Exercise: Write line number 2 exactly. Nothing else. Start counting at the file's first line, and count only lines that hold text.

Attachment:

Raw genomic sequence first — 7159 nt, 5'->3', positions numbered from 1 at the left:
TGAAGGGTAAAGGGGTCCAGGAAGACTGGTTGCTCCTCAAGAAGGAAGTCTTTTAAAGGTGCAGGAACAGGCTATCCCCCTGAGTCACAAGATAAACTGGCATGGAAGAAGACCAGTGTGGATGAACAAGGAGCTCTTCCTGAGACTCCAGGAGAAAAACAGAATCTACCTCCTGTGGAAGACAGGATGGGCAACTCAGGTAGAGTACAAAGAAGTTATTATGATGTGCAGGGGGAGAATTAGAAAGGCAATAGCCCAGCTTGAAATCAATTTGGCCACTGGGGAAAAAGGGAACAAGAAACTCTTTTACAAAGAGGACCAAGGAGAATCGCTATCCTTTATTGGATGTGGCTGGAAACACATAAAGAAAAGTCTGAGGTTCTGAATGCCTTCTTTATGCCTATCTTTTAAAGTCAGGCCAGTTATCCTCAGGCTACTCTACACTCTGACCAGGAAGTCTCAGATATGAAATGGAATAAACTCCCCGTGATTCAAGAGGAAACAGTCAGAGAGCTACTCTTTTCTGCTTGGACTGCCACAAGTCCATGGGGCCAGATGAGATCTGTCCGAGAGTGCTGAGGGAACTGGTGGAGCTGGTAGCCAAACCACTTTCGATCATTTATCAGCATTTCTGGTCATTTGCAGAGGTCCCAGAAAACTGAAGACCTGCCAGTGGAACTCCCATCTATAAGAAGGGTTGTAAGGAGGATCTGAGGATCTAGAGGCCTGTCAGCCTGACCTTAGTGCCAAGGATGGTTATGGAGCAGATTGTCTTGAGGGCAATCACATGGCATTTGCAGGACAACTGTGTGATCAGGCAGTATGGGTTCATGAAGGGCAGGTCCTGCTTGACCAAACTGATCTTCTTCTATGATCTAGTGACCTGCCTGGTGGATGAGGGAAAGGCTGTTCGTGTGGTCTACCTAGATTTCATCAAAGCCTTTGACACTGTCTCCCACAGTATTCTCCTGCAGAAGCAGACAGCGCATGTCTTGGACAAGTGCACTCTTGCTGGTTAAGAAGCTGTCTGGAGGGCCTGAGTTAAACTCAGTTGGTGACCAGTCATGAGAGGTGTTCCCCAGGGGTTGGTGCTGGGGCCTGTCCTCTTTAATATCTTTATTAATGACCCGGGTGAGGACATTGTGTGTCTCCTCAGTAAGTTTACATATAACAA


TGAAGGGTAAAGGGGTCCAGGAAGACTGGTTGCTCCTCAAGAAGGAAGTCTTTTAAAGGTGCAGGAACAGGCTATCCCCCTGAGTCACAAGATAAACTGGCATGGAAGAAGACCAGTGTGGATGAACAAGGAGCTCTTCCTGAGACTCCAGGAGAAAAACAGAATCTACCTCCTGTGGAAGACAGGATGGGCAACTCAGGTAGAGTACAAAGAAGTTATTATGATGTGCAGGGGGAGAATTAGAAAGGCAATAGCCCAGCTTGAAATCAATTTGGCCACTGGGGAAAAAGGGAACAAGAAACTCTTTTACAAAGAGGACCAAGGAGAATCGCTATCCTTTATTGGATGTGGCTGGAAACACATAAAGAAAAGTCTGAGGTTCTGAATGCCTTCTTTATGCCTATCTTTTAAAGTCAGGCCAGTTATCCTCAGGCTACTCTACACTCTGACCAGGAAGTCTCAGATATGAAATGGAATAAACTCCCCGTGATTCAAGAGGAAACAGTCAGAGAGCTACTCTTTTCTGCTTGGACTGCCACAAGTCCATGGGGCCAGATGAGATCTGTCCGAGAGTGCTGAGGGAACTGGTGGAGCTGGTAGCCAAACCACTTTCGATCATTTATCAGCATTTCTGGTCATTTGCAGAGGTCCCAGAAAACTGAAGACCTGCCAGTGGAACTCCCATCTATAAGAAGGGTTGTAAGGAGGATCTGAGGATCTAGAGGCCTGTCAGCCTGACCTTAGTGCCAAGGATGGTTATGGAGCAGATTGTCTTGAGGGCAATCACATGGCATTTGCAGGACAACTGTGTGATCAGGCAGTATGGGTTCATGAAGGGCAGGTCCTGCTTGACCAAACTGATCTTCTTCTATGATCTAGTGACCTGCCTGGTGGATGAGGGAAAGGCTGTTCGTGTGGTCTACCTAGATTTCATCAAAGCCTTTGACACTGTCTCCCACAGTATTCTCCTGCAGAAGCAGACAGCGCATGTCTTGGACAAGTGCACTCTTGCTGGTTAAGAAGCTGTCTGGAGGGCCTGAGTTAAACTCAGTTGGTGACCAGTCATGAGAGGTGTTCCCCAGGGGTTGGTGCTGGGGCCTGTCCTCTTTAATATCTTTATTAATGACCCGGGTGAGGACATTGTGTGTCTCCTCAGTAAGTTTACATATAACAA